Potassium is an essential mineral that your body uses mainly as an electrolyte, which is an element that becomes electrically charged in fluid. Positively-charged potassium interacts with other electrolytes, such as sodium and chloride, to allow for the movement of water in and out of cells as well as the electrical conductance of nerve messages. The condition of low blood potassium, which is called hypokalemia, is unusual among Americans, because most people's diets have enough of the nutrient. However, some conditions and diseases greatly increase its likelihood.
Electrolytes such as such as potassium are essential for water balance, blood pressure, pH balance, heart function and muscle contraction. About 98 percent of the potassium in your body is found inside your cells, where it works with sodium outside your cells. Small changes in potassium levels outside your cells significantly impact the function of your nerves, heart and skeletal muscles. Your kidneys normally control potassium levels by excreting excess amounts into urine. A lack of dietary potassium is relatively rare in the United States, although kidney dysfunction, over-use of diuretics, excessive sweating from exercise, severe vomiting or chronic diarrhea may lead to low potassium levels.
The amount of potassium needed by most adults range from 2,000 to 3,000 milligrams each day, depending on a person's body size and activity levels. Normal potassium blood levels range from 3.6 to 4.8 milliequivalents per liter, so levels below 3.6 are too low and classified abnormal by your doctor. However, most symptoms related to hypokalemia are not noticeable until levels drop below 3.1 milliequivalents. Symptoms of severe hypokalemia and greatly increased risk of death occur below 2.5 milliequivalents.
Symptoms of Hypokalemia
Initial symptoms of hypokalemia include constipation, fatigue, muscle weakness, muscle twitching and dry skin. As potassium levels continue to drop and hypokalemia gets worse, high blood pressure and elevated heart rate develop. Advanced symptoms may include irregular heart rhythm, excessive perspiration, muscle paralysis and nausea. Severe hypokalemia ultimately leads to congestive heart failure.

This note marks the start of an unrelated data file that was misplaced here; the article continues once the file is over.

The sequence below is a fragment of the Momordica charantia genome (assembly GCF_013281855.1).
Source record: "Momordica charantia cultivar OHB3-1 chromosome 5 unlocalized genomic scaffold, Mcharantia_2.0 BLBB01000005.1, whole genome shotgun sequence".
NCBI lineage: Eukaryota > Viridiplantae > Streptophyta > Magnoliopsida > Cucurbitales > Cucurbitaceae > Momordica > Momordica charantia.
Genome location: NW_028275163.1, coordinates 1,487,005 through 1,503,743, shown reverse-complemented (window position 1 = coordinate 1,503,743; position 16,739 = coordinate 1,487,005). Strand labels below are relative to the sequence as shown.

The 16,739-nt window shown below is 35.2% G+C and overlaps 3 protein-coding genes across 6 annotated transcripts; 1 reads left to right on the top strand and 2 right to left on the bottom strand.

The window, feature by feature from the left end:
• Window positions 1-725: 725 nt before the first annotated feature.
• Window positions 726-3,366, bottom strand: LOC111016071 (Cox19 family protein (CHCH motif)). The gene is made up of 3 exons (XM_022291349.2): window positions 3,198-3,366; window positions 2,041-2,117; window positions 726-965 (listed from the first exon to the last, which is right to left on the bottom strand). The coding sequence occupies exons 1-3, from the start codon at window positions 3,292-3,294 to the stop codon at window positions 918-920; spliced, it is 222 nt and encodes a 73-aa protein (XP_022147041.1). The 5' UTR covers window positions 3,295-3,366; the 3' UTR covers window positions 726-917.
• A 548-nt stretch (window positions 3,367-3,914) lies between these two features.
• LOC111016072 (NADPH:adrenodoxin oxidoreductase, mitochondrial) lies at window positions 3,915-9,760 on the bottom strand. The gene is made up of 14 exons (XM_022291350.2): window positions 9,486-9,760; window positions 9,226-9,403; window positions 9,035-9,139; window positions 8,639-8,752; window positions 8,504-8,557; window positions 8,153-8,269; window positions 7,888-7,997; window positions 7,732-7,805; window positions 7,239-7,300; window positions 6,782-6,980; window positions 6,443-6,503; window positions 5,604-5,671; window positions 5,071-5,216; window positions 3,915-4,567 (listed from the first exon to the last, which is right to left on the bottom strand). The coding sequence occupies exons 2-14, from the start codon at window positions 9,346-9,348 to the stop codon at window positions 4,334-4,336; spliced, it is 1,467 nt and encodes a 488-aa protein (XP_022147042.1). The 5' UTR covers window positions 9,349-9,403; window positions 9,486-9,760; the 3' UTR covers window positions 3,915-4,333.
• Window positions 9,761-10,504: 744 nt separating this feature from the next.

Good Sources of Potassium
If your potassium levels are a little on the low side, then consider adding some potassium-rich foods to your diet. Fish and seafood are very good sources of potassium, but so are chicken, bananas, melons, most tropical fruits, oranges, tomatoes, avocados, white potatoes, sweet potatoes, carrots, prunes, spinach, some beans and most dairy products.
Potassium supplements are widely available, but taking too much over a period of many days or weeks could disrupt your kidney function and lead to swelling and reduced heart rate. Talk to your doctor about appropriate levels of potassium supplementation. Depending on how low your potassium levels are and the the kinds of symptoms you have, your doctor may recommend quickly increasing blood levels intravenously, which involves placing a needle in your arm.
- Human Physiology: An Integrated Approach; Dee Silverthorn and William Ober
- Textbook of Functional Medicine; David S. Jones
- Encyclopedia of Human Nutrition; Benjamin Caballero et al.
Sirah Dubois is currently a PhD student in food science after having completed her master's degree in nutrition at the University of Alberta. She has worked in private practice as a dietitian in Edmonton, Canada and her nutrition-related articles have appeared in The Edmonton Journal newspaper.